#15. Richard Rowley

Rick Rowley Top 20 New Faces Sundance 2013

Stuck between a rock and a hard place just about describes the filmmaking working conditions for a handful of docu helmers that make the annual trip out to the festival, but digging into Richard Rowley’s filmography one quickly notices that Dirty Wars might be just another day (make that a couple of years) at the office. Requiring brass balls, Rowley’s high marks also come from chosen subject and subject matter down to the technical details, smart plotting and editing – simply put, this is top notch craftsmanship — it won the Best cinematography award for “elevating the art of observational cinema through sophisticated lensing and an electric-color palette.” (EL)

#14. Shaul Schwarz

Shaul Schwarz Top 20 New Voices Sundance 2013

Forget about the title of docu filmmaker, Narco Cultura makes Shaul Schwarz probably the bravest human being on this list. Having worked as an investigative photographer for Time magazine and found his work published in countless major publications around the globe, with his first feature he takes us into Juarez, a Mexican city bordering El Paso being absolutely devastated by rivalling drug cartels that pervade the streets. His vision is unflinching. He brings an honest and brutal depiction of the drug war while contrasting it with the bizarre musical culture of narco-corridos that celebrate and compound the heart of the issue. (JS)

#13. Tinatin Gurchiani

Tinatin Guchiani Top 20 New Voices Sundance 2013

What makes this female director stand apart from others on this list is her ability to center her work around cold questioning and her willingness to completely abide by visual and narrative simplicity. Docu filmmaker and producer Tinatin Gurchianai’s The Machine Which Makes Everything Disappear employs such tactics to subconsciously tackle much large subject matter to brilliantly penetrating effect. (JS)

#12. Ben Lewis

Top 20 New Voices Sundance 2013 Ben Lewis

While comfortable in front of the camera in his uproarious art world expoundation, The Great Contemporary Art Bubble, here with Google and the World Brain, Lewis does his best Gibney impression with exemplary wit and visual style all his own. He’s wrangled a vast cast of futurists and spokesmen, teasing out poignant and worrisome prophecies, all the while narratively globe-trotting with seemingly effortless exertion. (JS)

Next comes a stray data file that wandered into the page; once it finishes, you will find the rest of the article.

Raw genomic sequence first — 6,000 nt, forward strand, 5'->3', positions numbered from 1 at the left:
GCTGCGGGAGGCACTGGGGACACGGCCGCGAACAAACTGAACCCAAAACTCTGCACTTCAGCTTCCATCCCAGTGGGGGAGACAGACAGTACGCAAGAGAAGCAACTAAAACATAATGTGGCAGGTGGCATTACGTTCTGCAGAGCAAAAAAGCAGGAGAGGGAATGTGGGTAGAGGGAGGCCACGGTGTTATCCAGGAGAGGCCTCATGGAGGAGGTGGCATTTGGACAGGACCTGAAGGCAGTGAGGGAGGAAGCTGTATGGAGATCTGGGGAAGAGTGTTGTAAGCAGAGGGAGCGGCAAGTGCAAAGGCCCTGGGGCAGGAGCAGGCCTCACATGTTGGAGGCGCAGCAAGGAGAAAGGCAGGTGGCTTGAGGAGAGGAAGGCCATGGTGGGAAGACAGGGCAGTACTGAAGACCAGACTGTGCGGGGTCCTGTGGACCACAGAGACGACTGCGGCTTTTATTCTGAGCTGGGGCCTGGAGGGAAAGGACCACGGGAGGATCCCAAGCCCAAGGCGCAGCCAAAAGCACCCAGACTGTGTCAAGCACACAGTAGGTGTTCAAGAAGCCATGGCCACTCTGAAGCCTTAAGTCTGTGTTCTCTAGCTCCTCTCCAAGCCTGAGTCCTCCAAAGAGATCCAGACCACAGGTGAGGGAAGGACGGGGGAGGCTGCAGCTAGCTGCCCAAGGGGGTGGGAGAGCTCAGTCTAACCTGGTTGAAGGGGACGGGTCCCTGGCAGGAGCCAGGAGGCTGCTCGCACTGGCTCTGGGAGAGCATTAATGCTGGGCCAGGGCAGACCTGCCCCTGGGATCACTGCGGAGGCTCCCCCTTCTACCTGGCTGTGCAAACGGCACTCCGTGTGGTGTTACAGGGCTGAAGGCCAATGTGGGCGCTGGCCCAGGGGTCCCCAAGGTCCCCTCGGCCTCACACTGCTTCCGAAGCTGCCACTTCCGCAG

#11. Zachary Heinzerling

Top 20 New Voices Sundance 2013 Zachary Heinzerling

With masterly visual flair and a sense for personal, balanced storytelling, this fledgling docu director looks to expand the form by getting intimate with his eccentric subjects and bringing to life their past through their work. Through docu director and cinematographer Zachary Heinzerling, Cutie and the Boxer becomes an interpretation of their cathartic works of art, truth starts to make its way to the surface, in levity and lamentation. (JS)

#10. Kyle Patrick Alvarez

Top 20 New Voices Sundance 2013 Kyle Patrick Alvarez

After bringing home the Someone to Watch Award at the Independent Spirit Awards for his debut film, Easier with Practice, filmmaker and producer Kyle Patrick Alvarez has taken a funny and despairing David Sedaris short story and made it his own, making C.O.G., the tortured tale of a young homosexual man unable to admit his sexual orientation even darker than its original form. He’s brilliant with awkward tension, continuously smashing diverging cultures together for both blackly painted laughs and plenty of disgusted faces. (JS)

#9. Shaka King

Shaka King Top 20 New Voices Sundance 2013

Director/producer Shaka King’s Brooklyn set debut has to be one of the most atypical stoner movies to come along in a while. Newlyweeds may indeed be a romance, but the significant other for both lead characters seems to be their drug of choice. Writer-director King seems to know his subject well, and excels at injecting subtle, off-the-wall humor in what could have easily been a scenario for cheap laughs. Of course, his film would be nowhere without engaging performances from his lead couple, Amari Cheatom (from Django Unchained and Night Catches Us) and newcomer Trae Harris. (NB)

#8. Lake Bell

Top 20 New Voices Sundance 2013 Lake Bell

Lena Dunham, Lynn Shelton and Diablo Cody should make some room for the latest member of the funny girl club. It’s official, I now have a crush on Lake Bell… and it has everything to do with her writing and directing skill-set. Very deserving winner of the Waldo Salt Screenwriting Award: U.S. Dramatic, Bell created a set of palpable, flawed and surprisingly layered characters with quirks and what is most impressive is the loads of zippy one-liners, visual comedy and comedic timing. Oh…and she plays the lead and produced In A World… as well. (EL)